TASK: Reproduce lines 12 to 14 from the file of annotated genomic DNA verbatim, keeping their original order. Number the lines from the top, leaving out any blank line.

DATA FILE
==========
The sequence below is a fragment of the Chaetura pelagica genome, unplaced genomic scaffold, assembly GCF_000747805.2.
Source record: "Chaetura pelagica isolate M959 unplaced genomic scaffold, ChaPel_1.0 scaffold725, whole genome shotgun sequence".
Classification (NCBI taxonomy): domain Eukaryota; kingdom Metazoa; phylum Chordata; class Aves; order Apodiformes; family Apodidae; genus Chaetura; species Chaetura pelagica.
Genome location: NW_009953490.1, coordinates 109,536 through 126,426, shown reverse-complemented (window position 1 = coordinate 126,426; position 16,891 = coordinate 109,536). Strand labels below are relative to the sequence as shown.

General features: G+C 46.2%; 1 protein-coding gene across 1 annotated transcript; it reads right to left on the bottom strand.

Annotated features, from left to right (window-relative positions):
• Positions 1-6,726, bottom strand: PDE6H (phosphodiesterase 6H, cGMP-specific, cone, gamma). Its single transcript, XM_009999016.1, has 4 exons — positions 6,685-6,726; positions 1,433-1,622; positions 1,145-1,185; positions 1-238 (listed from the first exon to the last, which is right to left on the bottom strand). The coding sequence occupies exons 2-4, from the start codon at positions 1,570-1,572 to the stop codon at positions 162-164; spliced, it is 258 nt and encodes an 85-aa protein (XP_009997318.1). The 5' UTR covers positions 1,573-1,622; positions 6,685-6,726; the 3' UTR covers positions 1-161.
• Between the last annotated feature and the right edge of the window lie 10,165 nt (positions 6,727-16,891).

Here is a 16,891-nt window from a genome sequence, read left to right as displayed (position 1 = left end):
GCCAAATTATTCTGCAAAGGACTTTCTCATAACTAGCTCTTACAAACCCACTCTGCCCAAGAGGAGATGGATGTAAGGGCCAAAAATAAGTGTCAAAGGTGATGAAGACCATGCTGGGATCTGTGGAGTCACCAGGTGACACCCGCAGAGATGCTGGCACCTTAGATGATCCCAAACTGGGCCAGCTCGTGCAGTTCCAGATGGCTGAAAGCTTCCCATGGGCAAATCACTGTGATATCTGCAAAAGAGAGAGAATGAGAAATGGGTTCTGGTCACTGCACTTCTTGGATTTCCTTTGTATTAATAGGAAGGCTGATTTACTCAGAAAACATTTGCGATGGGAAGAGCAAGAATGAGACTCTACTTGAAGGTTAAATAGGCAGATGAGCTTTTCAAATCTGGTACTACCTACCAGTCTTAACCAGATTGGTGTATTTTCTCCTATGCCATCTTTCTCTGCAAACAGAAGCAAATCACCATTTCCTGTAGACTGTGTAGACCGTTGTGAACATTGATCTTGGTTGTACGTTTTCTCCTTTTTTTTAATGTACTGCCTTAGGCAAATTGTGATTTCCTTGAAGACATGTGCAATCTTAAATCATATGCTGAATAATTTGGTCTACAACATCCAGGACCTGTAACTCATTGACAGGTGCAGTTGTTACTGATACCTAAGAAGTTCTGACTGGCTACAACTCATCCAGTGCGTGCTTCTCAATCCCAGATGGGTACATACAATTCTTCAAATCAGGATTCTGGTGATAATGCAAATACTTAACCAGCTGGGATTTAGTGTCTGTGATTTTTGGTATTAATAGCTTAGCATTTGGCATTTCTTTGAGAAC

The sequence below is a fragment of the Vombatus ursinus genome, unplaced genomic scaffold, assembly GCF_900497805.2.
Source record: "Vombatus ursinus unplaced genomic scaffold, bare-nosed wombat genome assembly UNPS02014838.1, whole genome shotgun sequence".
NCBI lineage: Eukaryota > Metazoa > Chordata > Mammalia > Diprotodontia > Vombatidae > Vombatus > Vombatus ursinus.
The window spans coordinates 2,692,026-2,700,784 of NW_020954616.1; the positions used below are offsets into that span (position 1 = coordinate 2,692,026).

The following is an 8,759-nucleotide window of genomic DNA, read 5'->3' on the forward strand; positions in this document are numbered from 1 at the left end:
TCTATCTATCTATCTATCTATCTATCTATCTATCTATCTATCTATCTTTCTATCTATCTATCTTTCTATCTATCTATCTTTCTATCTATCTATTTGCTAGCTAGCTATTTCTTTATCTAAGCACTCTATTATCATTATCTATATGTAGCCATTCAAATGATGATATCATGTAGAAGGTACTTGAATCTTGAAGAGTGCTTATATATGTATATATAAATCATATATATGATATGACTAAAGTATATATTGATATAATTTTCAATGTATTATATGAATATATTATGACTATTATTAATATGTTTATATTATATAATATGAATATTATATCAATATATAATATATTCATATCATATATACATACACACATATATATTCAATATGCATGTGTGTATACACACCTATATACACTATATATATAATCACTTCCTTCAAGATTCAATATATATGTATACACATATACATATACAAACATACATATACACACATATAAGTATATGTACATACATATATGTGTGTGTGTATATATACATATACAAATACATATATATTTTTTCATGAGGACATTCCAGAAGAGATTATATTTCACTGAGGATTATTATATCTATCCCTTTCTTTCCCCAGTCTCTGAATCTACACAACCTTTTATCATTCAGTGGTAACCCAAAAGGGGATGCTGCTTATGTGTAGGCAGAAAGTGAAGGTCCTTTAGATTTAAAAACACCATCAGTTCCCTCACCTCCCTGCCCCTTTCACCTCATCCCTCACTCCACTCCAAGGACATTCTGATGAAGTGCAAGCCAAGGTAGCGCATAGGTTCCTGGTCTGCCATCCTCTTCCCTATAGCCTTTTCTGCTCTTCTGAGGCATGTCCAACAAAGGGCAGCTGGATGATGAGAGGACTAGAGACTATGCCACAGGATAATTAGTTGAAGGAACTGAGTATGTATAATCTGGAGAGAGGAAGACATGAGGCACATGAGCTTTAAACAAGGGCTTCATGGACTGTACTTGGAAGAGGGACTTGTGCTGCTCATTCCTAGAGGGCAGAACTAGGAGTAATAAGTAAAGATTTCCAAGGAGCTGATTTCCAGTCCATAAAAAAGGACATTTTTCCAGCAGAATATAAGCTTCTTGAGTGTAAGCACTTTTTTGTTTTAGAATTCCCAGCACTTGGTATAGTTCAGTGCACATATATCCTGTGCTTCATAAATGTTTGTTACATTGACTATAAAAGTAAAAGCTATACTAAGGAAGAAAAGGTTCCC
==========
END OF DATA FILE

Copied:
Source record: "Vombatus ursinus unplaced genomic scaffold, bare-nosed wombat genome assembly UNPS02014838.1, whole genome shotgun sequence".
NCBI lineage: Eukaryota > Metazoa > Chordata > Mammalia > Diprotodontia > Vombatidae > Vombatus > Vombatus ursinus.
The window spans coordinates 2,692,026-2,700,784 of NW_020954616.1; the positions used below are offsets into that span (position 1 = coordinate 2,692,026).